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This is an Open Access article distributed under the terms of the Creative Commons Attribution License (http://creativecommons.org/licenses/by/2.0), which permits unrestricted use, distribution, and reproduction in any medium, provided the original work is properly cited.
Endosonography (EUS) guided FNA is a relatively new imaging modality which is increasingly used for sampling deep-seated lymph nodes in the diagnosis and staging of various malignancies, both primary as well as metastatic. It is also useful for staging of non-Hodgkin's lymphoma as well as diagnosing recurrence. The diagnosis of leukemia on FNA samples from deep-seated lymphadenopathy poses an even greater challenge. Hairy cell leukemia (HCL) is an uncommon, but distinct, lympho-proliferative disorder of B cell origin. It usually affects the spleen and bone marrow and uncommonly involves lymph nodes. There are only a few cases reported where HCL was diagnosed on FNA specimens.
We report the first case of HCL accurately rendered on EUS-FNA samples.
This report underscores the concept that the presence of a cytopathologist in the endoscopy suite plays an important role in providing accurate diagnoses of lymphoid lesions biopsied with EUS-FNA.
Image-guided fine needle aspiration (FNA) of lymph nodes is commonly used for detecting and staging malignancies and is also useful in demonstrating therapy-associated change [1,2]. Despite concerns, there is an overwhelming consensus amongst cytopathologists that with correct utilization of the technique, cytology in conjunction with immunophenotyping can serve as a powerful modality to diagnose as well as subtype lymphomas in majority of cases [4-10]. EUS guided FNA may provide a high cellular yield even from small (<25 mm) lymph nodes . This modality can also provide sufficient material to make a morphologic diagnosis and in addition enough cells to perform ancillary studies [1,2,11,12].
Leukemic infiltrates in solid organs and lymph nodes are rare and pose an even greater challenge than diagnosing lymphoma on cytology samples. Hairy cell leukemia (HCL) is an uncommon, but distinct, lympho-proliferative disorder of B cell origin. It usually affects the spleen and bone marrow and uncommonly affects lymph nodes [13,14]. There are only a few cases reported in which HCL was diagnosed on FNA samples [15-17]. The use of EUS-FNA in the diagnosis of leukemia has not been reported. Here we report an unusual case of HCL diagnosed from samples obtained by EUS-FNA.
A 79-year-old white male with a history of HCL for which he underwent splenectomy 19 years ago, presented with acute onset of abdominal pain, nausea and vomiting. These symptoms resolved spontaneously after a day or two. The patient denied fever, night sweats, weight loss, dysphasia, skin rashes, hemetemesis or altered bowel habits. Physical examination revealed a soft, nontender abdomen and no palpable peripheral lymphadenopathy. The patient had been treated with 2-chlorodeoxyadenosine (2-Cda) therapy for the past four years.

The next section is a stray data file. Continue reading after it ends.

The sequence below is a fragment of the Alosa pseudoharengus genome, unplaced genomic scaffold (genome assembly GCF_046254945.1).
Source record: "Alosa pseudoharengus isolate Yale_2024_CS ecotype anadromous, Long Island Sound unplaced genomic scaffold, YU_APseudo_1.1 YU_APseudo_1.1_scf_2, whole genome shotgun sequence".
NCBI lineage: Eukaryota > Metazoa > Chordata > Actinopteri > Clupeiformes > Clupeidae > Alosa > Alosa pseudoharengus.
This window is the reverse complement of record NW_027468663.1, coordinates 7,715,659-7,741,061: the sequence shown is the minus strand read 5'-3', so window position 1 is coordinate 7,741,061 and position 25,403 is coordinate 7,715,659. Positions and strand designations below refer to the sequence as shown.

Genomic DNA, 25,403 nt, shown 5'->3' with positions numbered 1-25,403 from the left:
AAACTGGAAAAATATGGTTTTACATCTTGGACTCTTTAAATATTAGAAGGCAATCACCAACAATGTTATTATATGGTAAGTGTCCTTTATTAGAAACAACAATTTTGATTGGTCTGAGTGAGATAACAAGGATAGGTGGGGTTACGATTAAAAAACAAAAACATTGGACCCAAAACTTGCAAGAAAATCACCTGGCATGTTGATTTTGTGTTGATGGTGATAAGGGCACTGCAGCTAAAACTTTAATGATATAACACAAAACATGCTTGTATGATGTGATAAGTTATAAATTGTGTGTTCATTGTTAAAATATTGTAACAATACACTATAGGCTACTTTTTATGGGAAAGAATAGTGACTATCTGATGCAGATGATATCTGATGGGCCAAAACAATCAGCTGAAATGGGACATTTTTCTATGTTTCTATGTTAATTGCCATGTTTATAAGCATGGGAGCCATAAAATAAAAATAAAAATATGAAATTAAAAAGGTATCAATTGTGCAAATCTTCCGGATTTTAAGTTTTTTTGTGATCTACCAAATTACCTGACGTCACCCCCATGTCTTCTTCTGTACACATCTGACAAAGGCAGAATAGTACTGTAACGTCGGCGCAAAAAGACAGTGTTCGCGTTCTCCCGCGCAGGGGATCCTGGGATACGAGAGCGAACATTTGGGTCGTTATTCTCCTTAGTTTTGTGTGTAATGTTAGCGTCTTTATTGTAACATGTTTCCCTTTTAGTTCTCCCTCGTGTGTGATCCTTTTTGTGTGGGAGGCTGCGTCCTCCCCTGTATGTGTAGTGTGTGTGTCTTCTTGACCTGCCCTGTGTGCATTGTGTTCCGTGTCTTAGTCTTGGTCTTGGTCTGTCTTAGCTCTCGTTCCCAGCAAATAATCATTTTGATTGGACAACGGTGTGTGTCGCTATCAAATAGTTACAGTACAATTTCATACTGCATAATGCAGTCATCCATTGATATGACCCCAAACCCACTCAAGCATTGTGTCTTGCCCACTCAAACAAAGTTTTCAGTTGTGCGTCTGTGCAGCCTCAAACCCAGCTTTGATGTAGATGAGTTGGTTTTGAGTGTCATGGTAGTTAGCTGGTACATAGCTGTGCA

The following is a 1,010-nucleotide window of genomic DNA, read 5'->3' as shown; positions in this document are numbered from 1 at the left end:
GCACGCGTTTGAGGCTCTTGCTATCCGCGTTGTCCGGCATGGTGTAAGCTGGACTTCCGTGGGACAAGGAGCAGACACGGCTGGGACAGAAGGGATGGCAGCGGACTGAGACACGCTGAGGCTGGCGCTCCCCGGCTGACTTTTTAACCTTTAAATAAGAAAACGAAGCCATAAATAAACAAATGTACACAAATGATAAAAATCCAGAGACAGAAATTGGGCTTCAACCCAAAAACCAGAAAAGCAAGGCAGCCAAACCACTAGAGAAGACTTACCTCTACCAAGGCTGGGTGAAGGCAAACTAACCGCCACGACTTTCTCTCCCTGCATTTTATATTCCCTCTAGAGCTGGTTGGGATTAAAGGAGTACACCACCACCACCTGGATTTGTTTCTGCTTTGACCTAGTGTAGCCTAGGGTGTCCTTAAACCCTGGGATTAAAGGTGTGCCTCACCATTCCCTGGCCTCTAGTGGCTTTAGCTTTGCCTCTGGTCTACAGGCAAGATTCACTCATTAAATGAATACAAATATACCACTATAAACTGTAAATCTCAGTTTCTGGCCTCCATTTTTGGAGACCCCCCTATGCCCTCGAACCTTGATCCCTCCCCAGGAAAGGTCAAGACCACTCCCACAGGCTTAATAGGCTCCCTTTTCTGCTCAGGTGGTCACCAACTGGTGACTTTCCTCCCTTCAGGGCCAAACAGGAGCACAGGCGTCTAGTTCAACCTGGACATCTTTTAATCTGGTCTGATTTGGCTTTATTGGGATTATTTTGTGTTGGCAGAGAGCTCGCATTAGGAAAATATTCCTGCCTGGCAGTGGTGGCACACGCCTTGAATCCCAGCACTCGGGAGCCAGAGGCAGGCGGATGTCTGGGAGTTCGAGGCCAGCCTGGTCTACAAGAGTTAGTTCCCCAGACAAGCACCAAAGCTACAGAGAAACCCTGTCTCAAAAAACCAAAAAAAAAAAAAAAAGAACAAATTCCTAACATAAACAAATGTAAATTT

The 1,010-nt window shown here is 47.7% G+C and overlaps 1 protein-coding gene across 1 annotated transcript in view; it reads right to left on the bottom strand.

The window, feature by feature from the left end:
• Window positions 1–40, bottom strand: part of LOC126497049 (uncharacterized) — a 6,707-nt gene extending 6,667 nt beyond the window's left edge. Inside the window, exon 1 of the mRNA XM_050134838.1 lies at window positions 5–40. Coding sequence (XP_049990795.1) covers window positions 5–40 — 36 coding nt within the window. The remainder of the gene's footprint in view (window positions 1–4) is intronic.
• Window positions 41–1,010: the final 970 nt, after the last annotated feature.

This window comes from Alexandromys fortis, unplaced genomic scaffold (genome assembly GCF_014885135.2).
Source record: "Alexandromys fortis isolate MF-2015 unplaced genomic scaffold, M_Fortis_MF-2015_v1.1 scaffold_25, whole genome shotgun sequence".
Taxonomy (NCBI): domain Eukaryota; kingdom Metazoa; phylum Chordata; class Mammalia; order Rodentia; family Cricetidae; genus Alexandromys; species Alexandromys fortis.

The patient's white blood cell count remained within the reference range for the past 4 years, ranging from 4.8–6.5 × 103/μl (reference range: 3.5 – 10.0 × 103 μl). Lymphocytes ranged from 47–53% (reference range: 15–52%). No atypical lymphoid cells were noted in the peripheral smears.
A CT scan of the chest, abdomen and pelvis demonstrated multiple enlarged mediastinal lymph nodes as well as bulky retroperitoneal and gastro-hepatic lymphadenopathy suggestive of lymphoma.
After informed consent, EUS was performed which demonstrated multiple enlarged lymph nodes around the gastro-hepatic region, the largest of which measured 14 × 8 mm. The lymph node appeared hypoechoic with round borders.
Air-dried smears from samples obtained by EUS-FNA were stained with Romanowsky stain (Diff Quik) in the endoscopy suite to determine whether the target lesion was indeed aspirated as has been described previously . Aspirates revealed small to intermediate sized mononuclear cells with moderate cytoplasm, round to oval nuclei with smooth nuclear borders, a stippled chromatin pattern and occasional single nucleoli. The cytoplasm was pale grey and granular with hair-like and short, blunt, cytoplasmic projections (cytoplasmic blebs) (figures (figures1,1, ,2).2). Occasional groups of glandular cells with a honey-comb appearance, preserved nuclear to cytoplasmic ratio, regular nuclear membrane and lack of marked pleomorphism and mitoses helped distinguish them from the gastrointestinal tract mucosa as benign epithelial cell groups. Additional samples were collected in RPMI medium for flow cytometry examination to perform immunophenotyping and to determine clonality. Additional samples were collected in Hank's balanced salt solution for paraffin embedded cell block preparation. Several smears prepared in the endoscopy suite were fixed in 95% alcohol and were later stained with Papanicolaou stain.
The EUS-FNA sample was analyzed by 4 color flow cytometry (Facscan, BD® Instrument, Becton Dickinson Inc., San Jose, CA). A total of 2.2 million mononuclear cells with viability of 89% are obtained. These cells are stained by panel of various fluorochrome conjugated antibodies (mouse anti-human monoclonal antibodies, dilutions ranging from 1:2 to 1:10, Caltag® Laboratories, Burlingame, CA.,). After standard washing steps and fixation these are analyzed on BD® instrument. Selective gating on lymphoid population (large cell gate) was positive for clonal B-cells (>98%) expressing CD19, CD20, CD11c bright, CD25 bright, CD103 and were lambda light chain restricted. CD10, CD5 and CD3 were negative (figure (figure3).3). This immuno-phenotype along with observed morphology on the flow Wright stained cytospin smear was also diagnostic of HCL. This immuno phenotype also ruled out other non -Hodgkin's lymphomas. A final diagnosis of recurrent HCL with involvement of the lymph node was made.